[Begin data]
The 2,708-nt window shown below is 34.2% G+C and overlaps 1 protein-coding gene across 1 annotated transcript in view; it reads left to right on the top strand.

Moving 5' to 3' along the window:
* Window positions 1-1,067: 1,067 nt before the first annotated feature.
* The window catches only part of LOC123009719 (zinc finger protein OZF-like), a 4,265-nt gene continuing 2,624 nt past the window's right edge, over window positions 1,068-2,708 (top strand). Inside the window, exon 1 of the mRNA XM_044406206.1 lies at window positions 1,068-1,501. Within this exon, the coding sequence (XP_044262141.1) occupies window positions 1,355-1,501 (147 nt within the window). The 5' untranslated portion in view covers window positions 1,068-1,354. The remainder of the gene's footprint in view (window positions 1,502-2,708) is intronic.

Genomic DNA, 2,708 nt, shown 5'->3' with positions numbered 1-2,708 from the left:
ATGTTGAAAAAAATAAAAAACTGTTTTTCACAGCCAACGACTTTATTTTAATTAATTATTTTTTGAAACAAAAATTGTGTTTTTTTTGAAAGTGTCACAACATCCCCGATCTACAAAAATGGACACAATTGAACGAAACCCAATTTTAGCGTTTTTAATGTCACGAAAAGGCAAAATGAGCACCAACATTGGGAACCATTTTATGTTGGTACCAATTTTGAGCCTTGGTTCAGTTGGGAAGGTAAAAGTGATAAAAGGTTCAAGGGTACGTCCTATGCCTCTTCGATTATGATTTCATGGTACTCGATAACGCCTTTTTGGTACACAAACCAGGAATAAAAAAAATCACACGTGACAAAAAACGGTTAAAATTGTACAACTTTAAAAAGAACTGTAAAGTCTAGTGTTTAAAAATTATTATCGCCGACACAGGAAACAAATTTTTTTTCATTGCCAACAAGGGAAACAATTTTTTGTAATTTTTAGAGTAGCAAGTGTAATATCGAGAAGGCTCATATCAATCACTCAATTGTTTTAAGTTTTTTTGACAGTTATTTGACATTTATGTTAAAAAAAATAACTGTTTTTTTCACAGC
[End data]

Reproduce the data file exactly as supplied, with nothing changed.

The 2,708-nt window shown below is 34.2% G+C and overlaps 1 protein-coding gene across 1 annotated transcript in view; it reads left to right on the top strand.

Moving 5' to 3' along the window:
* Window positions 1-1,067: 1,067 nt before the first annotated feature.
* The window catches only part of LOC123009719 (zinc finger protein OZF-like), a 4,265-nt gene continuing 2,624 nt past the window's right edge, over window positions 1,068-2,708 (top strand). Inside the window, exon 1 of the mRNA XM_044406206.1 lies at window positions 1,068-1,501. Within this exon, the coding sequence (XP_044262141.1) occupies window positions 1,355-1,501 (147 nt within the window). The 5' untranslated portion in view covers window positions 1,068-1,354. The remainder of the gene's footprint in view (window positions 1,502-2,708) is intronic.

Genomic DNA, 2,708 nt, shown 5'->3' with positions numbered 1-2,708 from the left:
ATGTTGAAAAAAATAAAAAACTGTTTTTCACAGCCAACGACTTTATTTTAATTAATTATTTTTTGAAACAAAAATTGTGTTTTTTTTGAAAGTGTCACAACATCCCCGATCTACAAAAATGGACACAATTGAACGAAACCCAATTTTAGCGTTTTTAATGTCACGAAAAGGCAAAATGAGCACCAACATTGGGAACCATTTTATGTTGGTACCAATTTTGAGCCTTGGTTCAGTTGGGAAGGTAAAAGTGATAAAAGGTTCAAGGGTACGTCCTATGCCTCTTCGATTATGATTTCATGGTACTCGATAACGCCTTTTTGGTACACAAACCAGGAATAAAAAAAATCACACGTGACAAAAAACGGTTAAAATTGTACAACTTTAAAAAGAACTGTAAAGTCTAGTGTTTAAAAATTATTATCGCCGACACAGGAAACAAATTTTTTTTCATTGCCAACAAGGGAAACAATTTTTTGTAATTTTTAGAGTAGCAAGTGTAATATCGAGAAGGCTCATATCAATCACTCAATTGTTTTAAGTTTTTTTGACAGTTATTTGACATTTATGTTAAAAAAAATAACTGTTTTTTTCACAGC